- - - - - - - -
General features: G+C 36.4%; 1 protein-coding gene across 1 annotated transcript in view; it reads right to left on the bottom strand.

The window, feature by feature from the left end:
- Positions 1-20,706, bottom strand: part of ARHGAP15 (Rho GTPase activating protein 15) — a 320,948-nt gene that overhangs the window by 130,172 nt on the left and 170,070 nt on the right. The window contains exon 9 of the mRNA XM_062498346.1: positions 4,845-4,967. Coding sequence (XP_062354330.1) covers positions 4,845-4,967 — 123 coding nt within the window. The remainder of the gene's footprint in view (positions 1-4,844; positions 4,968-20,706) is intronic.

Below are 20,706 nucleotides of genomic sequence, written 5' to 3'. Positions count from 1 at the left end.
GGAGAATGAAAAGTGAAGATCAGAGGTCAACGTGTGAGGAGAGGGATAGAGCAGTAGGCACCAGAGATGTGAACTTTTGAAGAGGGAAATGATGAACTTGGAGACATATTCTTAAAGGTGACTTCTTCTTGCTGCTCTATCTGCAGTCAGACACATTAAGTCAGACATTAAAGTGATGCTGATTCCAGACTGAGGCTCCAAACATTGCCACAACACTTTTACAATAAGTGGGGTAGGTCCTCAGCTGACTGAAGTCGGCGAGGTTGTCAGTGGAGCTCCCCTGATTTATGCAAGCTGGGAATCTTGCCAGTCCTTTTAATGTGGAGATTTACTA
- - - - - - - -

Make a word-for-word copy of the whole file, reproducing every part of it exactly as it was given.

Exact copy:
General features: G+C 36.4%; 1 protein-coding gene across 1 annotated transcript in view; it reads right to left on the bottom strand.

The window, feature by feature from the left end:
- Positions 1-20,706, bottom strand: part of ARHGAP15 (Rho GTPase activating protein 15) — a 320,948-nt gene that overhangs the window by 130,172 nt on the left and 170,070 nt on the right. The window contains exon 9 of the mRNA XM_062498346.1: positions 4,845-4,967. Coding sequence (XP_062354330.1) covers positions 4,845-4,967 — 123 coding nt within the window. The remainder of the gene's footprint in view (positions 1-4,844; positions 4,968-20,706) is intronic.

Below are 20,706 nucleotides of genomic sequence, written 5' to 3'. Positions count from 1 at the left end.
GGAGAATGAAAAGTGAAGATCAGAGGTCAACGTGTGAGGAGAGGGATAGAGCAGTAGGCACCAGAGATGTGAACTTTTGAAGAGGGAAATGATGAACTTGGAGACATATTCTTAAAGGTGACTTCTTCTTGCTGCTCTATCTGCAGTCAGACACATTAAGTCAGACATTAAAGTGATGCTGATTCCAGACTGAGGCTCCAAACATTGCCACAACACTTTTACAATAAGTGGGGTAGGTCCTCAGCTGACTGAAGTCGGCGAGGTTGTCAGTGGAGCTCCCCTGATTTATGCAAGCTGGGAATCTTGCCAGTCCTTTTAATGTGGAGATTTACTA